How to Manage Stress As a Teacher

Teaching is a highly stressful job and is not, contrary to popular belief, an easy “half-day job with lots of paid vacation time.” Teachers on average, spend seven hours a day providing tuition and entertainment to groups of sometimes ill-behaved and disinterested students. After this they spend time on extra-mural activities, some of which they have no training for. Then they return home with piles of marking and related administrative tasks; after which they must once again prepare the content and resources for the following day’s lessons.

New teachers then need to enter the profession with their eyes wide open. Sensible school managers will spend time inducting new staff members into the school and profession. A well-structured orientation course will relieve much of the potential stress a new teacher will face. A new teacher should only be assigned classes which he or she is qualified to teach, to alleviate the stress of preparation. If the school Principal is too busy to walk the new staff member through the first two or three weeks of the quarter, a sensitive and empathetic more experienced teacher should be identified as a “mother-hen” to assist the “newbie”.

One of the greatest stressors identified by teachers the world over is classroom management regarding discipline and student behaviour, or misbehaviour. Teachers new to the profession or the particular school, need to be trained in the specific disciplinary procedures used at the institution. The age-old advice “Don’t smile until Christmas” should be emphasised at the outset. A firm, consistent, no-nonsense will be tolerated approach from day one will ensure that teaching and learning can take place, without unnecessary interruptions.

To avoid the stress of ill-disciplined students, teachers need to be well-prepared for every class. An experienced teacher will always keep a store of resources on hand to fill any “free time” resulting from a lesson which does not take as long as anticipated. If the average attention span of the class as a whole is fifteen minutes, then teachers should prepare a series of related, but varied activities for every lesson. If a teacher-tell approach is the greatest trigger for misbehaviour then this strategy should be minimised. The lesson could begin with teacher-tell, move to ten minutes of group work, shift to whole class participation activities, then move to individual paper and pen work.

Teachers should remember that slower students and those who finish tasks more quickly than the rest need to be accommodated in the lesson planning stages. Students who have nothing to do or who have been left behind, create disturbances in the classroom. Disturbances in the classroom lead to heightened stress for teachers. An organised teacher will spend time with slower students while the class is engaged in individual work. Resources such as subject-related reading cards should always be available for the more advanced students. Among these resources one can include crossword puzzles, word searches and similar fun activities for completion. A system of class rewards linked to extra work completed could be implemented too.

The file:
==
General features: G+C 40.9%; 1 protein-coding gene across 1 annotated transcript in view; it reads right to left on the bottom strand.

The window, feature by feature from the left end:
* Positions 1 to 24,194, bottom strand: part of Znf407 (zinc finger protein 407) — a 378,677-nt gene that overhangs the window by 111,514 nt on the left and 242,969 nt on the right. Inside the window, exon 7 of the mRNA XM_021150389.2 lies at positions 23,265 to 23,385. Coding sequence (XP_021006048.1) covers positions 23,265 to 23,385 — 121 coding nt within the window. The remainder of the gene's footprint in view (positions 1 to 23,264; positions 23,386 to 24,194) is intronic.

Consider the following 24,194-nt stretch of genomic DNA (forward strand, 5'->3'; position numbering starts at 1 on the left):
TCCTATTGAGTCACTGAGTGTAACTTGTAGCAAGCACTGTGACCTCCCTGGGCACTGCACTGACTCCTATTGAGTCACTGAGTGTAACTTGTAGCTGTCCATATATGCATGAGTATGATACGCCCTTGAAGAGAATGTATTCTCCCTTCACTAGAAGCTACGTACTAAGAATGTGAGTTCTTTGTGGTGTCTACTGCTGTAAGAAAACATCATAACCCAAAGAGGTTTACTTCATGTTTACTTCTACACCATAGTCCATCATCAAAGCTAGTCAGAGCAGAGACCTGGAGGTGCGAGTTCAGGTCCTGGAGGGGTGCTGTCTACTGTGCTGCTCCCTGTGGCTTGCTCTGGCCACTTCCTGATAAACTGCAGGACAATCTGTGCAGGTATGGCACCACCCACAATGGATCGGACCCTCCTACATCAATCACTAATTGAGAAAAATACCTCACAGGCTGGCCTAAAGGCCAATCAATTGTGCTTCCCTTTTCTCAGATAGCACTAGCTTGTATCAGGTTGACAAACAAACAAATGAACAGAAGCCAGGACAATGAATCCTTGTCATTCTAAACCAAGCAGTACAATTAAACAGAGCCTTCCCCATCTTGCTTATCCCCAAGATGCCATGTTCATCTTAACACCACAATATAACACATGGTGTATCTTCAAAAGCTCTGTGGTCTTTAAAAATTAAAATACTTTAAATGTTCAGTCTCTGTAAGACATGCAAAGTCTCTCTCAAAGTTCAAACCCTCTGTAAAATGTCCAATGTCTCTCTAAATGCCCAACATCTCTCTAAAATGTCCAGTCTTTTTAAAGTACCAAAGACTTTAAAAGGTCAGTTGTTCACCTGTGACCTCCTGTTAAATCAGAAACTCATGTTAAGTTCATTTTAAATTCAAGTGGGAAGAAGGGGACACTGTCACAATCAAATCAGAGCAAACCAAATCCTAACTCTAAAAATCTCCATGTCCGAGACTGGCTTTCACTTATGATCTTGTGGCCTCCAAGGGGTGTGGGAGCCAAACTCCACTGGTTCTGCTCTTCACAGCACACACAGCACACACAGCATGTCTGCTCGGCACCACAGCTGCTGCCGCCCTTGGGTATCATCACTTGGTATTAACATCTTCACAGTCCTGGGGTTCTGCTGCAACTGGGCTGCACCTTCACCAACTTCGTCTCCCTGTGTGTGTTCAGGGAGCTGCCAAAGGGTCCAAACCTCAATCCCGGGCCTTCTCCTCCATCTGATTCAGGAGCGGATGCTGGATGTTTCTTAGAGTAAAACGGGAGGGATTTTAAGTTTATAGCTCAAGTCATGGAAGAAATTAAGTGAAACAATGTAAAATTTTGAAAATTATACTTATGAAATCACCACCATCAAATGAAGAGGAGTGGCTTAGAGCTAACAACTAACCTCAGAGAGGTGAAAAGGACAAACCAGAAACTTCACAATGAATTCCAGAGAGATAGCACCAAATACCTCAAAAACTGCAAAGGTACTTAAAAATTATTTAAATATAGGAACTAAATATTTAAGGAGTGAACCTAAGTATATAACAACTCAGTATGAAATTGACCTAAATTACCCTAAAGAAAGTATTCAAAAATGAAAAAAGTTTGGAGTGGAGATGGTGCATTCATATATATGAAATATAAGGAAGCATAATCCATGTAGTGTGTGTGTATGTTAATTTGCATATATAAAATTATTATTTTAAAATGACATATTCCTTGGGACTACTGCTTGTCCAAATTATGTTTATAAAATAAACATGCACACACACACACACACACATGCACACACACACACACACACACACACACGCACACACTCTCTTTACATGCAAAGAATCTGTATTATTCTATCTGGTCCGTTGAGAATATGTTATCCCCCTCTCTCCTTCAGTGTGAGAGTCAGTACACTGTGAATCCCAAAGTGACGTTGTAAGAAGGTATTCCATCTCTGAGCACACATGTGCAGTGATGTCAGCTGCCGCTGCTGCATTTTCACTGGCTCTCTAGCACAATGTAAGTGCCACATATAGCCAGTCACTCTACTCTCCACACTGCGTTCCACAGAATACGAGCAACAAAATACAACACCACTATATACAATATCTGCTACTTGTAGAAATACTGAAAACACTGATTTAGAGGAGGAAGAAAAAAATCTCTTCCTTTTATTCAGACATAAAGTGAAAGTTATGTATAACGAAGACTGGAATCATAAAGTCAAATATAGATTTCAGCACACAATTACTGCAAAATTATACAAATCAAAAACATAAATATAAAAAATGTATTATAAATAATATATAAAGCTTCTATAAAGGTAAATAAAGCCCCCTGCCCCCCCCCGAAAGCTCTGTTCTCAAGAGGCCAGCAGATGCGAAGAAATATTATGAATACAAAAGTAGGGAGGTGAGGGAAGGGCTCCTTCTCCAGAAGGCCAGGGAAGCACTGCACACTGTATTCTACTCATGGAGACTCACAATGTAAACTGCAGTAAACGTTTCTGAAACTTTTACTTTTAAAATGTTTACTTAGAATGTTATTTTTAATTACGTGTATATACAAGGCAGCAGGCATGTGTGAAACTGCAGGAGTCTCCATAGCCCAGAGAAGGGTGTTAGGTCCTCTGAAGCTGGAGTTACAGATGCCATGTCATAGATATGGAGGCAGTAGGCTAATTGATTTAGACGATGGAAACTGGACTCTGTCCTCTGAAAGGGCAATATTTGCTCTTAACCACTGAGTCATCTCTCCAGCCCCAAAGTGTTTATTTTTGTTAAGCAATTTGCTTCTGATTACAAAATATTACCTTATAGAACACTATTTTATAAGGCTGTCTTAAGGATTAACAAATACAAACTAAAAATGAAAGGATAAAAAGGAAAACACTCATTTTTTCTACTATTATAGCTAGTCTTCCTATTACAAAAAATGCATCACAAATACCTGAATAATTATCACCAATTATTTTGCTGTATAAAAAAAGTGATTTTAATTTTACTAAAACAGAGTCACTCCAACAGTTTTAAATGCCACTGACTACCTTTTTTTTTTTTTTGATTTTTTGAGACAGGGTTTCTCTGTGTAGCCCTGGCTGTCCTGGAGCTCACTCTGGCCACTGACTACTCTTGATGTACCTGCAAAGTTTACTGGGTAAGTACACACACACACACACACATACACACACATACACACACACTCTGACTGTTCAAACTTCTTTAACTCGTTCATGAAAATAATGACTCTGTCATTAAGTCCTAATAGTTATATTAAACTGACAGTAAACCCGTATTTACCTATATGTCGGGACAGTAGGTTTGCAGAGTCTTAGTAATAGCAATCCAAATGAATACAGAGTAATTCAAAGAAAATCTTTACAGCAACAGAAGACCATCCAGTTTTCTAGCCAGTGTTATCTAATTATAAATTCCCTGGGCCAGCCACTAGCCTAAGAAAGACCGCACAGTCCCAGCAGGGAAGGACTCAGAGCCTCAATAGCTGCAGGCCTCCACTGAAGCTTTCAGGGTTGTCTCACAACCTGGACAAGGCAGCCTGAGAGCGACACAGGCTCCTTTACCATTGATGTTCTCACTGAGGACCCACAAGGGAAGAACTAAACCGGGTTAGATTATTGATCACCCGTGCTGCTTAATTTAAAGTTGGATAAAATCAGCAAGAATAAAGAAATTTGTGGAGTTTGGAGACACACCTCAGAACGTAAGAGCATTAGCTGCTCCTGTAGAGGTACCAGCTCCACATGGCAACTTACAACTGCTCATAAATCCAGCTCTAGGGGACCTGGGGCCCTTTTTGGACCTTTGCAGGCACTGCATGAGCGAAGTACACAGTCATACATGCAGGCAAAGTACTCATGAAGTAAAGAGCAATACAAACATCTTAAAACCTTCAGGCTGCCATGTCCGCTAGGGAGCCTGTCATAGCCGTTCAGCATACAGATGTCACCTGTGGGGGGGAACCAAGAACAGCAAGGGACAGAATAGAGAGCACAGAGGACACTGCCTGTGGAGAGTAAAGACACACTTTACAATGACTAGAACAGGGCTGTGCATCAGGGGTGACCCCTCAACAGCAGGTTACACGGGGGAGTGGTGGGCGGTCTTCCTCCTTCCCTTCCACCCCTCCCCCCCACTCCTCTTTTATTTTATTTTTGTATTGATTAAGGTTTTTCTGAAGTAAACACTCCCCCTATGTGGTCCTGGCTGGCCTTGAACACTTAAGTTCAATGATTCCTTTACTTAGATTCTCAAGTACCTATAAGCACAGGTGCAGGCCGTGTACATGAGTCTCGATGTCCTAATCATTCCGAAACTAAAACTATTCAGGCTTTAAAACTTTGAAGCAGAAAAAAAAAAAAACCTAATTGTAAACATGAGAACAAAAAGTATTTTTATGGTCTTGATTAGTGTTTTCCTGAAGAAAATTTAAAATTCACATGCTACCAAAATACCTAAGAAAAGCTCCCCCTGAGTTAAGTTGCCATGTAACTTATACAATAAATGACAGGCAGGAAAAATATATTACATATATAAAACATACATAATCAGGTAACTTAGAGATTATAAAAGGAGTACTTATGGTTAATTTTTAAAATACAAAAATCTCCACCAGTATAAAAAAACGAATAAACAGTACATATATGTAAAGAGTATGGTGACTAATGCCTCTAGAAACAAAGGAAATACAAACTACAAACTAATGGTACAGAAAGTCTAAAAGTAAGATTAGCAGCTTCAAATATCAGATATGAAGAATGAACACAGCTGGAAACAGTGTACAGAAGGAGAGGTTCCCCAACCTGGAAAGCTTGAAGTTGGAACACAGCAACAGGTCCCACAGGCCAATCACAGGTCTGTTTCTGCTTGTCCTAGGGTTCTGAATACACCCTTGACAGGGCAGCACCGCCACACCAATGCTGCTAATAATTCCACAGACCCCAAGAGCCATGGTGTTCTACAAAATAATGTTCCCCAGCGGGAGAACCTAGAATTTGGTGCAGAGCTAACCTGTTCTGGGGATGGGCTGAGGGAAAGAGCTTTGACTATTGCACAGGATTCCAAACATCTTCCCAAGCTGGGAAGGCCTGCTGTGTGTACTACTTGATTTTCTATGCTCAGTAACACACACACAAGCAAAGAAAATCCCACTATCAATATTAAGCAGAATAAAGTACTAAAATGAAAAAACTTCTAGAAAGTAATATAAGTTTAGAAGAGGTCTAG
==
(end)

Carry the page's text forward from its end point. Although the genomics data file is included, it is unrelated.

Another major and oft quoted stressor faced by teachers is that of difficult parents. All teachers would be well-advised to keep an incident book available in their classroom at all times. A page per student works well. A well-documented record of transgressions is a valuable weapon when a parent comes to a Parent Teacher meeting to find out why little Johnny has failed your subject. Teachers should remember to start with positive input before moving into problem areas. Parents, despite what you may think, love their children and long to see them achieve. When recording daily classroom activities, teachers must make sure that they record positive experiences too. A letter sent home to reward a diligent child or an average child who has shown improvement, will go a long way to gaining the respect and support of parents.

Diligent teachers soon discover that their entire life becomes consumed by their profession. Here, a word of caution is necessary. To avoid stress-related burnout teachers really do need to create “me-time” for themselves. Spend the first few days of the vacation period preparing all the materials needed for the following quarter to prevent daily planning pressures for the quarter which lies ahead. Another way to create time and avoid stress is to plan a carefully structured assessment program. Teachers need at least two nights free a week to spend with their families or just to relax. Teachers should also ensure that they keep at least two weekends free a month to spend on themselves. The advice we mete out to students ‘to work on Friday and enjoy the rest of the weekend” would be worth following ourselves.

Strangely enough the first signs of teacher stress related burnout are feelings or perceptions that one is not making a difference, that the children or parents do not appreciate what one is doing, that teaching is not as rewarding as one expected. Teachers need to visit a healthcare professional if these signs of impending burnout persist.

Careful time management, proper planning, and personal time-outs are a teacher’s best weapons in the fight against job-related stress.